Do not give a blank check to your employer or anyone else. Anyone can fill out a blank check and cash it incorrectly.

How to Order Checks

Directly through your bank, you can order checks for your checking account. You can apply for your checkbooks in person with a teller at your local branch, or you can apply online.

In most circumstances, your bank will take the cost of your checkbooks from your checking account. A third-party check supplier is used by many banks. Checks can be ordered directly from the supplier or through your own financial institution. You’ll also find an information sheet in your checkbook with the contact information you’ll need to reorder in the future.

Balancing Your Checkbook

You can utilize the check register in your checkbook to write checks, spend cash, or deposit money into your checking account. This part of your checkbook is designed to keep track of all of your financial transactions, such as ATM withdrawals, online purchases, debit card payments, and check writing. You can see how much money is coming in and out of your account if you write it all down.

You may protect yourself from spending money that hasn’t shown up or being withdrawn from your bank account by manually logging your transactions, either using an online or physical register. Transactions can take a few days to appear online, and it’s easy to forget about a transaction if you don’t record it right away.

Practical Advice

Most banks and credit unions allow you to complete your banking online, which is potentially safer than mailing or tracking paper checks. However, if you utilize paper checks, there are a few things to keep in mind. To begin, always write with a non-erasable pen, ideally in blue or black ink. Allow no one to add digits to your check by writing out the amount starting at the far left and putting a line after the last digit to prevent it from being added to.

Double-check that you’ve signed your checks correctly, using your full legal name and that the data is correct. Retain your checkbook as safe as your wallet, don’t leave it lying around, and keep the carbon duplicate of every check you write. Avoid writing checks for cash, and order checks from your bank on a regular basis to avoid running out of paper checks, especially if you use them frequently.

Security Tips Writing a check

Develop the habits below to decrease the chances of fraud hitting your account

#1. Make it permanent

When writing a check, use a pen. Anyone with an eraser can change the amount of your check and the name of the payee if you use a pencil.

#2. No blank checks

Don’t sign a check until you’ve completed the payee’s name and the amount. Bring a pen instead of granting someone unlimited access to your bank account if you’re not sure who to make the check payable to or how much something costs.

#3. Keep checks from growing

Make sure you print the value in a way that prohibits scammers from adding to it when you’re putting in the dollar amount. Drawing a line from the far left border of the area to the last digit is a good way to start. If your check is for $8.15, for example, place the “8” as far to the left as feasible. Then draw a line from the right side of the “5” to the end of the space, or write the numbers so big that they’re difficult to add. If you leave a blank spot, someone may add digits to your cheque, making it $98.15 or $8,159.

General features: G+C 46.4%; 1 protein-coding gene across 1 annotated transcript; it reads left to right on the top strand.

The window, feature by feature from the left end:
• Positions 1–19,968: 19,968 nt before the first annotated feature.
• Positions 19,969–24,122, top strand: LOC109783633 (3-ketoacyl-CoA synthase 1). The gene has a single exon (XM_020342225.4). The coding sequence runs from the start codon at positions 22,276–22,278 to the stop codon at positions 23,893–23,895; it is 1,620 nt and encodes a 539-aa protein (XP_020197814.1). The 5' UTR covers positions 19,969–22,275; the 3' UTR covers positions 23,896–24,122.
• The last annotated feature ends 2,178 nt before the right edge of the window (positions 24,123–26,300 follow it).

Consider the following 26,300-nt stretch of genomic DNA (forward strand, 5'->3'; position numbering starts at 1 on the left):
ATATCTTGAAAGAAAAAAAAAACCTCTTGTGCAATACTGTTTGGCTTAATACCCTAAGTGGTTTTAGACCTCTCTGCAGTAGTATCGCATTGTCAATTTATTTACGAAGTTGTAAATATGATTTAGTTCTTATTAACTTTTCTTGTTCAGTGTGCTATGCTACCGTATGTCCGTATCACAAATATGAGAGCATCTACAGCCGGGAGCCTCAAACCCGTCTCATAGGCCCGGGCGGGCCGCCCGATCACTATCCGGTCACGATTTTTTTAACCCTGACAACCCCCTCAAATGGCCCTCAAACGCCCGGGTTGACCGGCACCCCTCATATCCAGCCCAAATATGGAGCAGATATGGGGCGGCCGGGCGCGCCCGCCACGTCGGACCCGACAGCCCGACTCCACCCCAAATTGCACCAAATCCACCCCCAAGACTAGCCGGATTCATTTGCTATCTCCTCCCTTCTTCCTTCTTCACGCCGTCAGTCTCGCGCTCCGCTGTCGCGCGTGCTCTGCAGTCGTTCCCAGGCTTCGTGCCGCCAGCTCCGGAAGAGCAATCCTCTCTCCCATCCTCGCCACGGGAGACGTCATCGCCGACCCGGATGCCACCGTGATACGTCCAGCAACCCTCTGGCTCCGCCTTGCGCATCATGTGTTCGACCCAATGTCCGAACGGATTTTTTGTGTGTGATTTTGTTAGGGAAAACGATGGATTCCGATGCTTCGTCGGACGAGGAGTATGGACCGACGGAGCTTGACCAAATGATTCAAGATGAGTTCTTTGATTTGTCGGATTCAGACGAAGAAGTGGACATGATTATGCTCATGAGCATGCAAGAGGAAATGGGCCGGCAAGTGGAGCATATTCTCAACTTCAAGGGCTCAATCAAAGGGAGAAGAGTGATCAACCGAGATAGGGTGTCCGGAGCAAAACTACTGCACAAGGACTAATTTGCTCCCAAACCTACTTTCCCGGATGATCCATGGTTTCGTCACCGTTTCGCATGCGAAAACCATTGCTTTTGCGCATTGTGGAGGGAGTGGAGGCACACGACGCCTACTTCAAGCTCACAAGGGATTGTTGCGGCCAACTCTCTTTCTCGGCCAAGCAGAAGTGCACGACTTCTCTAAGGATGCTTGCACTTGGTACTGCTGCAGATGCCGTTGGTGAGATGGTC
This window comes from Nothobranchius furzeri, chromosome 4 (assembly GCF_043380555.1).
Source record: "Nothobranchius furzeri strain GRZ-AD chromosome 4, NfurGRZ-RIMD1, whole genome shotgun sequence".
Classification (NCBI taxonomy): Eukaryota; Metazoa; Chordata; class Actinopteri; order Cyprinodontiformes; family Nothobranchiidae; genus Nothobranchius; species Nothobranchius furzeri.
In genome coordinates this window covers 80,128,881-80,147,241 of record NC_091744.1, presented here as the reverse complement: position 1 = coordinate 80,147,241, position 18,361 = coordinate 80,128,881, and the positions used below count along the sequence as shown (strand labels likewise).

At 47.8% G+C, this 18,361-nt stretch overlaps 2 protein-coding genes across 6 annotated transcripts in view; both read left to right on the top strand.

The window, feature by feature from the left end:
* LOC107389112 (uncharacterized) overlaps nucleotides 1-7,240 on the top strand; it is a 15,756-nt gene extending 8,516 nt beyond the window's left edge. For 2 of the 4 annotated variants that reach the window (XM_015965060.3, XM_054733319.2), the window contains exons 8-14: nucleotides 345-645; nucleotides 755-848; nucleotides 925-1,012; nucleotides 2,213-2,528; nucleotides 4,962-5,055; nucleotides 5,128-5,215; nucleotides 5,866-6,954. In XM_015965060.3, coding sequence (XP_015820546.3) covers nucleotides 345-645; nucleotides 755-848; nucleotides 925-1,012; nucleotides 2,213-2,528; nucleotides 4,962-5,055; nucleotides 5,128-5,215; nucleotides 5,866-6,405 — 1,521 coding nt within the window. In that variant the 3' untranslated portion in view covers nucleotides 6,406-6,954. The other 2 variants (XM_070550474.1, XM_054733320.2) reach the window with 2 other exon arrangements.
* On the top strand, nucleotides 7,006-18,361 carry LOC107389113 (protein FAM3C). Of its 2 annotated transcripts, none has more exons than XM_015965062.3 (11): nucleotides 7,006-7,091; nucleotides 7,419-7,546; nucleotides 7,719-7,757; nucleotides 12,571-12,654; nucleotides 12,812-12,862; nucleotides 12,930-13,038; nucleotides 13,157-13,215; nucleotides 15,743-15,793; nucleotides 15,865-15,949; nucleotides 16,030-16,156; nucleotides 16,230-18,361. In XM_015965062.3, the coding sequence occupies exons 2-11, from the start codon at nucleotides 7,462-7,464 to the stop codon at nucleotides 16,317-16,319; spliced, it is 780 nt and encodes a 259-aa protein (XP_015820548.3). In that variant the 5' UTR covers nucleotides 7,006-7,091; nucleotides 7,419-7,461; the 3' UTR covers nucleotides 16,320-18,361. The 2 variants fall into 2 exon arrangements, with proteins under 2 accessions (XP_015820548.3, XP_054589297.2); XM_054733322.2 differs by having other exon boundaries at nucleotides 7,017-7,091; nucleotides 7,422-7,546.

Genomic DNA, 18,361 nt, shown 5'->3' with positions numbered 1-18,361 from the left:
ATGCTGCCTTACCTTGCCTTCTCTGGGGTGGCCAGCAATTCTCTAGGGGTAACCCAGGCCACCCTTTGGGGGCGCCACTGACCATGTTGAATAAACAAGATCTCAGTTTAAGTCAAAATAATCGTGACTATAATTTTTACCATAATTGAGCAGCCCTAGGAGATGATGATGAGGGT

#4. Carbon copies

Get checkbooks with carbon copies if you want a paper record of every check you write. A small sheet in those checkbooks contains a copy of every check you write. As a result, you’ll be able to easily see where your money went and what you wrote on each check.

#5. Consistent signature

Many people’s signatures are illegible, and some even sign cheques and credit card slip with amusing drawings. However, using the same signature on a regular basis aids you and your bank in detecting fraud. If a signature does not match, it will be easier for you to prove that you are not liable for the charges.

#6. No “Cash”

Make sure you don’t write a check that is payable in cash. Carrying a signed blank check or a bunch of cash around is just as dangerous. 3 If you need money, use an ATM, buy a stick of gum and earn cashback with your debit card, or just acquire cash from a teller.

#7. Write fewer checks

Although checks aren’t particularly dangerous, there are safer ways to pay for items. There is no paper to get lost or stolen when you make electronic payments. You’re not avoiding technology by utilizing checks because most checks are converted to electronic payments. Because electronic payments are already in a searchable format with a timestamp and the payee’s identity, they’re usually easier to follow. For recurrent payments, use technologies like online bill payment, and for everyday purchasing, use a credit or debit card.

FAQ

What does it mean when someone writes a check out to cash?

A check “made out to cash” literally has the word “cash” in the payee line. This is different from writing one for someone whose first name is Cash and is instead meant to represent either paying an unknown payee or just getting cash in exchange for the check.

Can I write a check out to cash?

Checks made payable to “Cash” rather than the name of a person or business can be cashed just like any other check. Making the check out to cash is convenient if the person writing it doesn’t know who to make the check out to. But this type of check can also pose risks because anyone can cash it.

How do you write 2000 on a check?

Underneath the “Pay to the Order Of” is a line for writing out the payment amount. In this case, you’ll need to write “Two thousand” and then add either no cents.